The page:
Our Common Deception

You are breathing elsewhere. A rumination on the inevitable end.

A play by Anna Fox

 

Time: Now.

Place: Here.

Characters: WOMAN – Middle-aged.

*This play is written in a poetic format to break up moments. Do with them what you will. Rearrange them if you have reason to, or don’t if you don’t have reason to.

 

WOMAN

I.
I read about these people in the news sometimes.
They were born, and then they die.

II.
I read about an Olympic athlete.
Steve-something.
A runner from Oregon.
He died when he was 24.
He flipped his car.
I feel better knowing that:
A. He won a gold medal before he died.
B. He was drunk.
I don’t drive drunk.
I’m also not a man, nor am I from Oregon.

III.
I look in the mirror sometimes to see if my face will disappear.
It doesn’t.

III.
There was a girl,
I didn’t know her personally,
but someone did.
“Isabelle, it was just so sad”
“She died when she was only 14.
She was an ice skater and everybody loved her”

Could everybody have possibly loved her?

IV.
There are some people who we don’t love.
And they die too.

V.
I used to lie awake in bed
and watch you for hours,
just to make sure you were still breathing.
Your stomach going in and out.
In and out.

Then I would
roll over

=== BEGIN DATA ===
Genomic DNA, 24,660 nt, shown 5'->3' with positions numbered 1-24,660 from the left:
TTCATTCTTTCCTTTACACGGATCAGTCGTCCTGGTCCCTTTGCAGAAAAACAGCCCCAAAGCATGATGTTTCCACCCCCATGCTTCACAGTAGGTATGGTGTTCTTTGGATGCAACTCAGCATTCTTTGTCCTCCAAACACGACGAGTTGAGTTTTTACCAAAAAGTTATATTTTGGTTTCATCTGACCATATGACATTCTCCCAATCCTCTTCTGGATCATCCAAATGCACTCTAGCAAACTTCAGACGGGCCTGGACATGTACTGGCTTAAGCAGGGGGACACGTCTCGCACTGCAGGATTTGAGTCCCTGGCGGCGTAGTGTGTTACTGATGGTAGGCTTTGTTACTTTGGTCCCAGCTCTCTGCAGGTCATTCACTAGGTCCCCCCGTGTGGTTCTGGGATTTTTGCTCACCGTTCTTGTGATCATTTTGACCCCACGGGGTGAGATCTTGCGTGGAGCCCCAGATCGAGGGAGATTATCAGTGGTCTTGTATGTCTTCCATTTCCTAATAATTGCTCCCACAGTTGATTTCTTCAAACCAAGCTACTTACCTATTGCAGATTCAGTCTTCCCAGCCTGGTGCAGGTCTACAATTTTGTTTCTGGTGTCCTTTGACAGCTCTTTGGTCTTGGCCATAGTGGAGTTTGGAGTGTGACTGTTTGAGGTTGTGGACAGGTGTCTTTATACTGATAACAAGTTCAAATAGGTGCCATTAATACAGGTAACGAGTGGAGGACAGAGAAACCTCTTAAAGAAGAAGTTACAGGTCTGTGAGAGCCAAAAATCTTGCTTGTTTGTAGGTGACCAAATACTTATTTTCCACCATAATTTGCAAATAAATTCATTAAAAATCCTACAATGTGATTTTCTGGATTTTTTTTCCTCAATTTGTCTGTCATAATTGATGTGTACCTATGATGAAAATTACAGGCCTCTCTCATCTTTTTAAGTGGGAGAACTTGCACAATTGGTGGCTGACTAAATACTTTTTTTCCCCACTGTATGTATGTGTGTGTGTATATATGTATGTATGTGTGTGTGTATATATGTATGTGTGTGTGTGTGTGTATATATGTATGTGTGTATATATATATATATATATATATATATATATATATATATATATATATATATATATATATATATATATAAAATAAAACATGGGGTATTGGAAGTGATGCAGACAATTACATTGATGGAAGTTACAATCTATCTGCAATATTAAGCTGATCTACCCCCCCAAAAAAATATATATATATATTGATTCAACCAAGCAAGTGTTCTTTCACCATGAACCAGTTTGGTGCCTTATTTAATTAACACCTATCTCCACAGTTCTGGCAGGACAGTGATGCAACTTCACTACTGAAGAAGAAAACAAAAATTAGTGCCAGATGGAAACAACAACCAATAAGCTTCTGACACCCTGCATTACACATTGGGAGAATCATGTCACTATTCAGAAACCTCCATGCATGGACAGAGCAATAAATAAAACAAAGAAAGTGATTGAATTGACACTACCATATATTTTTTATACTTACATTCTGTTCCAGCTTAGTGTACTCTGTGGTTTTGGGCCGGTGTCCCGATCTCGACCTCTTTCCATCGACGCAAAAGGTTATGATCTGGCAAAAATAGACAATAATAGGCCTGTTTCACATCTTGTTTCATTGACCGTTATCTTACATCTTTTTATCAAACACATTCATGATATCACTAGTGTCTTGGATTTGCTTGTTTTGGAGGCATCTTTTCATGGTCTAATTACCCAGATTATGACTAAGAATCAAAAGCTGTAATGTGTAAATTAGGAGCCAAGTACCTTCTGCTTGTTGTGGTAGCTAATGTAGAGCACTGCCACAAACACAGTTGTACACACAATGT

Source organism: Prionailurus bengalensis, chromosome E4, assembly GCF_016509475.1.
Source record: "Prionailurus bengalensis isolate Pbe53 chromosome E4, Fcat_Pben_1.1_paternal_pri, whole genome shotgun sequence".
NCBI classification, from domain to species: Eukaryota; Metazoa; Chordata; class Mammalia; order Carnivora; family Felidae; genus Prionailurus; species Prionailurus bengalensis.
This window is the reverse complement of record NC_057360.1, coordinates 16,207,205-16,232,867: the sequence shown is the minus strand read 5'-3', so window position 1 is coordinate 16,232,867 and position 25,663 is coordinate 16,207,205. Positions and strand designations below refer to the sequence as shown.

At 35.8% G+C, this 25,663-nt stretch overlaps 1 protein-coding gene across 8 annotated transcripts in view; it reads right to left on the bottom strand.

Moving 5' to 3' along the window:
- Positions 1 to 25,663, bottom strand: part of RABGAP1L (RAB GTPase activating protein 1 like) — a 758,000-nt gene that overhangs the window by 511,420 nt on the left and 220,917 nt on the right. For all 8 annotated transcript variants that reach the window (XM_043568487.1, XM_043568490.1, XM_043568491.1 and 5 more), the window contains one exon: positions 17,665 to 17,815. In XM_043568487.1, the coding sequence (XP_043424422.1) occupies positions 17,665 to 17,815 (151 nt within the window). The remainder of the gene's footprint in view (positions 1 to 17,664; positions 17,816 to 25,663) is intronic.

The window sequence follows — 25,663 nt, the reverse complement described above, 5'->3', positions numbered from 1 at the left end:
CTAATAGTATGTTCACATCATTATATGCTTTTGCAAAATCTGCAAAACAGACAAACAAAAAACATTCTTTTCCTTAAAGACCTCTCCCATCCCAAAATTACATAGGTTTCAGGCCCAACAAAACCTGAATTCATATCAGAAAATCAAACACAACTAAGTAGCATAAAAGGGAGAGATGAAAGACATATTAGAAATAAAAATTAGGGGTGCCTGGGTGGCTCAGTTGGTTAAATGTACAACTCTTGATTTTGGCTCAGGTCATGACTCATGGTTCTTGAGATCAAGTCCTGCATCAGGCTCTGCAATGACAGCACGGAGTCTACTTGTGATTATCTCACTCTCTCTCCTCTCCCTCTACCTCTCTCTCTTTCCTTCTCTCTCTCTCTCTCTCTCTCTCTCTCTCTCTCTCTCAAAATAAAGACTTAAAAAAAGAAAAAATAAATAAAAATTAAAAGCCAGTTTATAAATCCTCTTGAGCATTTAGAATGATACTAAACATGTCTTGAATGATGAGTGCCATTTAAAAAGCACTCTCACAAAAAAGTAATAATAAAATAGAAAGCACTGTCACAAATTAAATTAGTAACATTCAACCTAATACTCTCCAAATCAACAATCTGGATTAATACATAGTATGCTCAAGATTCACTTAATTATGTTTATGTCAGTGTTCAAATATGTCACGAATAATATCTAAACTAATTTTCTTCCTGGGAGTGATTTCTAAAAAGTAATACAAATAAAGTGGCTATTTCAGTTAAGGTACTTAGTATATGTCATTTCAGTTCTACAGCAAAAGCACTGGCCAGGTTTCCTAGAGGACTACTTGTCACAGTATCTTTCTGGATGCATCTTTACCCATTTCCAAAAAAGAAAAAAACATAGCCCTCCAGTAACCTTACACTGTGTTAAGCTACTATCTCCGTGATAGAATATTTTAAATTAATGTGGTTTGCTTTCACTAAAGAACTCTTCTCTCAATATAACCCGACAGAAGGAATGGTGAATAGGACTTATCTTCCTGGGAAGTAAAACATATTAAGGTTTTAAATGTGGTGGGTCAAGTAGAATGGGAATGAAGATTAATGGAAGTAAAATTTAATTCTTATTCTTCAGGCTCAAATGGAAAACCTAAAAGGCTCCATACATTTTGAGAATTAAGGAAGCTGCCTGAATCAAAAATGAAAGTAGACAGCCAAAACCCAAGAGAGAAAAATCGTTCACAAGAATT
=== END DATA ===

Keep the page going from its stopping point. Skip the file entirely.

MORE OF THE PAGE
and go back to sleep.

VI.
You are still breathing somewhere
else.

VII.
Do you ever hear about people dying from old age?

“His skin was wrinkled and his eyes were gray.
He lay peacefully in his bed while his wife held his hand”.

VIII.
I would like to be 92 when I die.

IX.
Excuse me, higher power?
Is there some sort of spirit guide telephone line I can call for the answers?

“Hold on one moment. This call is being outsourced to India?”

X.
I see a little girl eating an ice cream cone with her father and think about how she will outlive him…

or maybe she won’t.

XI.
“Leela”, the randomness of the universe.

XII.
There are 4,000 stillborn births in the UK every year.

XIII.
When I was five I saw a gravestone that was for a girl who died at ten.

When I was ten I saw a gravestone for a boy who died at fifteen.

When I was fifteen, I knew I’d made it….

to fifteen.

XIV.
There is a week I don’t remember.

XV.
It was the week after you left
to go breathe in someone else’s bed.

XVI.
My heart is still beating.
Is that a miracle?

XVII.
Please put me out of my misery
by telling me life’s not miserable.

XVIII.
Every moment I am alive seems like an eternity.

XIX.
I have practice drills.
This is not a test.
This is not a test.
This is the phone call, it’s the one.
She’s dead. He’s dead. They’re all dead.
A plane crash. A car crash. A cross-country skiing accident.

XX.
They have all died peripherally
in other countries.
In genocides
or in wars.

But you haven’t… yet.

XXI.
The only guarantee is that
there isn’t one.

XXII.
I read about a man dying while eating pineapple.
I thought it to be melancholy.
Then I read further.
It was his favorite food.
It was 6 am.
The room was silent.
Filled with sunshine.
He was a writer.
He was alone.
He wanted to be alone.
(Or at least that is how I imagined it to be).

XXIII.
I don’t want to die alone.
But I also don’t want to die with you.
Wherever you are.
Breathing.
Still.

XXIV.
Is anything made to last?

XXV.